Report on dams boosts Narmada project

Ulhas Joglekar ulhasj at
Mon Nov 20 06:01:50 MST 2000

18 November 2000

Report on dams boosts Narmada project
LONDON: Contrary to expectations, the report by the World Commission on Dams
released in London has come as a major boost to the Narmada dam project in
The report, released here on Thursday, was expected to condemn the
construction of big dams outright and call for a moratorium on building
large dams. But the report stopped far short of condemning big dams and in
fact acknowledged the contribution made by big dams.
The report mentions the Narmada project several times without being critical
of it. The report says India has a good record in resettling displaced
people -- the one count on which many critics have campaigned to attack the
The Narmada dam issue has been hogging the headlines recently with the
Supreme Court giving the go-ahead to the construction of the massive Sardar
Sarovar Project (SSP) in Gujarat, causing a major setback to the anti-dam
campaign led by the Narmada Bachao Andolan.
The world report says in its case study in India it found "agriculture and
homestead land being provided even to those who were landless as a part of
the resettlement process." In some cases "previously marginalized farmers
were given more land than they had originally." In speaking of the benefits
of dams built in India the report says that "a dam can effectively take a
resource from one group and allocate it to another."
The report says "dams have made an important and significant contribution to
human development and the benefits derived from them have been
considerable." The report, however, does speak of several difficulties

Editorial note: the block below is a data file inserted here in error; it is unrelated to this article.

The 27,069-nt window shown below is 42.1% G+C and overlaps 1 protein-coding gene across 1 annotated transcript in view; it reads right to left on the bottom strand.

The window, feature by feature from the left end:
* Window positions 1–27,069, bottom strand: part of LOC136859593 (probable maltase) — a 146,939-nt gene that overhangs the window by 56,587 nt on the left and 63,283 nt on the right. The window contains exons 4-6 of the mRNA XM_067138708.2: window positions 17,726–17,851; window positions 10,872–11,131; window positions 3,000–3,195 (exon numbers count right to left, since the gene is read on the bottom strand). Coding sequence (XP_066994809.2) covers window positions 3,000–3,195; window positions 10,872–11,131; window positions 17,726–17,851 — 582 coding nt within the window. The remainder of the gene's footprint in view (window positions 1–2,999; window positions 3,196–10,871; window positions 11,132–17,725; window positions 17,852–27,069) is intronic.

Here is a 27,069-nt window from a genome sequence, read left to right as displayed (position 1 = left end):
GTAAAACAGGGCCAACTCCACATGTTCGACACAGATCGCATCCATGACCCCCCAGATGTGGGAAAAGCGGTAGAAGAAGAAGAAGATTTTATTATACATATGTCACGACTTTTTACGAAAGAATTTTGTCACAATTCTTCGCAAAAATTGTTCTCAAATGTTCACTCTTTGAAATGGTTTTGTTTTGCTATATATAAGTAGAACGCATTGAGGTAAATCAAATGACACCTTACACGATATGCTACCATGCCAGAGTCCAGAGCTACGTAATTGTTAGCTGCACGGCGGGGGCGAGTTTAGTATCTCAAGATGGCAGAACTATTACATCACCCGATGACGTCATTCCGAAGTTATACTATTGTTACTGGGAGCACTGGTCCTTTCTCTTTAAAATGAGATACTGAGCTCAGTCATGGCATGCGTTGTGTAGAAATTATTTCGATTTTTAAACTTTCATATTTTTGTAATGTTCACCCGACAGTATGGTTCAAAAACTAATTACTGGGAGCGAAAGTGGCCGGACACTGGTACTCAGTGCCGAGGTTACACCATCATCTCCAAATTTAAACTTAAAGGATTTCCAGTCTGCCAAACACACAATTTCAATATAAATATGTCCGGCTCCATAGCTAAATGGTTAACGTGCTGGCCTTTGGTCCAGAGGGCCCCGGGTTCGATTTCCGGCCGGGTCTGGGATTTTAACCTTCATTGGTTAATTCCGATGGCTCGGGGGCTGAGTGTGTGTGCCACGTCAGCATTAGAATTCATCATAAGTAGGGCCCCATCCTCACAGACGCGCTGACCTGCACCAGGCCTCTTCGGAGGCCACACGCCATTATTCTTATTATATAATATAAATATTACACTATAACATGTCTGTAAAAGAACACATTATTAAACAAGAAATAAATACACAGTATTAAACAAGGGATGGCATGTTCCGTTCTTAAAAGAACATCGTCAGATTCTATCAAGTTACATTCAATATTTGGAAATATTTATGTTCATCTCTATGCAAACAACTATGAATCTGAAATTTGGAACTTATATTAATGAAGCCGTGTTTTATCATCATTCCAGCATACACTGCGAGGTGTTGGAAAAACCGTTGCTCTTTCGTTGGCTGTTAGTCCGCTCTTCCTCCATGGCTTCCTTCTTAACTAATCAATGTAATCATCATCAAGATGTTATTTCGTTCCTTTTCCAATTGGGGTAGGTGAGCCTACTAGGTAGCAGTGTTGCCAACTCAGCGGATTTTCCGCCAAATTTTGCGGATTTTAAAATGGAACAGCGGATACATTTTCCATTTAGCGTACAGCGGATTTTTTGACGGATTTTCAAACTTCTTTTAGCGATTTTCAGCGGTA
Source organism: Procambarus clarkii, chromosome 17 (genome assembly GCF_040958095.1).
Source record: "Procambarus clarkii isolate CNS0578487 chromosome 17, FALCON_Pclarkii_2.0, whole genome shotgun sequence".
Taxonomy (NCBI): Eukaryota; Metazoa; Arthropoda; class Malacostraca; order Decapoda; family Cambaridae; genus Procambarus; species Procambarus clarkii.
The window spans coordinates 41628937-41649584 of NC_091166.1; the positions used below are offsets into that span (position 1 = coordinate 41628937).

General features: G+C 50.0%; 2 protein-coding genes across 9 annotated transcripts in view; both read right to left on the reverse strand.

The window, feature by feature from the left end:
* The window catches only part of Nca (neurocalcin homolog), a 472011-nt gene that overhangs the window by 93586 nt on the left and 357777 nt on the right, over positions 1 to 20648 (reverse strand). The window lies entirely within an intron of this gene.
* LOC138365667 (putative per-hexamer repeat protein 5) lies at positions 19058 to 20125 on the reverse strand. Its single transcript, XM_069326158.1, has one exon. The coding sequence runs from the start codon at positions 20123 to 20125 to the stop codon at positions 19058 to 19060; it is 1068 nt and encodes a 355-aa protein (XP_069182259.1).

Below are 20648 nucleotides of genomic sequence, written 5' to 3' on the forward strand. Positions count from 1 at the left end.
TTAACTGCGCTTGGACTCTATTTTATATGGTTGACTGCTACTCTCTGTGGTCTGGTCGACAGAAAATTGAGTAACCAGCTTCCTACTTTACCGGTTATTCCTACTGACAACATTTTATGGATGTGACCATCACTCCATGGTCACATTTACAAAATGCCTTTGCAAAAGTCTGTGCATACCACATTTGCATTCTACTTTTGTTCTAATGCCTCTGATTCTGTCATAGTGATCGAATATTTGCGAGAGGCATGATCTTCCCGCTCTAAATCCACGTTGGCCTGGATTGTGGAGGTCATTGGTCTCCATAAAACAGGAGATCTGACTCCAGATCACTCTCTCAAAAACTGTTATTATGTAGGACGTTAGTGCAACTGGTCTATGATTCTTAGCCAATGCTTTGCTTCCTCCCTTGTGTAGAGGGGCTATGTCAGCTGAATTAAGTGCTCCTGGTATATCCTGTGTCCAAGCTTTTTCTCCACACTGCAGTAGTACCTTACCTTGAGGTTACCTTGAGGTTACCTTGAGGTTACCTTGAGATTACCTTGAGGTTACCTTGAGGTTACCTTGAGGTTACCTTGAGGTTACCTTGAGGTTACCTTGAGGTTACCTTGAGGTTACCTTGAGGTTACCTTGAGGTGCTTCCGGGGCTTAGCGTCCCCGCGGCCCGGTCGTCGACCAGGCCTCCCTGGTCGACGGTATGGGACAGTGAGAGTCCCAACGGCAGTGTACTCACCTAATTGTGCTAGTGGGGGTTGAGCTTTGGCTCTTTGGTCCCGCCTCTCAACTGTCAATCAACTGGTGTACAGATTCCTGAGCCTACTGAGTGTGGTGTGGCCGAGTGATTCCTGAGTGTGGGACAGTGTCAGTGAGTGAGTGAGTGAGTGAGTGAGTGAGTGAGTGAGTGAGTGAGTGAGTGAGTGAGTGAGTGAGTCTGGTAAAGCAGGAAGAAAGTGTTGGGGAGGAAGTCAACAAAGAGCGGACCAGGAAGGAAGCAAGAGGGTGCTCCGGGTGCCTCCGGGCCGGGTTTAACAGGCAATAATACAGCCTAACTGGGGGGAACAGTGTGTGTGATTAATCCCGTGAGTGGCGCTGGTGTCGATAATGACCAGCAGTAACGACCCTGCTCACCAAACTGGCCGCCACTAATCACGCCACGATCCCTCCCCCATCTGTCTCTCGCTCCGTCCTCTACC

caused by the construction of large dams.
The long-awaited report was released in London by Nelson Mandela. He had
been expected to spearhead the anti-dam campaign, but instead he spoke about
his own need to order the building of a large dam when he was president of
South Africa. The dam was needed to supply power to Johannesburg and water
to the Lesotho hills around it, he said.
Mandela said: "We knew the controversy and complexities of such an
undertaking and had to carefully negotiate the political minefields and
legal challenges, taking into consideration environmental, financial, social
and economic impacts. A dam -- a means to an end -- which was one option
among others, emerged as our best option under the circumstances."
Mandela said: "Some say large dams offer solutions; others say large dams
create problems. The commission, as I understand from its report, to its
credit says neither."
The chairman of the World Commission on Dams, Kader Asmal, who is now
minister of education in South Africa, pointed out that "the truth is that
no typical dam exists." He said: "Is development paralysis the same thing as
Medha Patkar, leader of the NBA who was present at the launch, said that the
commission had not gone all the way "because of its composition."
She said there are many shortcomings in the report because "we could not
convince each of its members." Patkar, who was a member of the commission,
has added a note to the report that expresses her opposition to dams. But
she said that the report also contains warnings enough to people seeking to
build large dams. (IANS)
For reprint rights:Times Syndication Service
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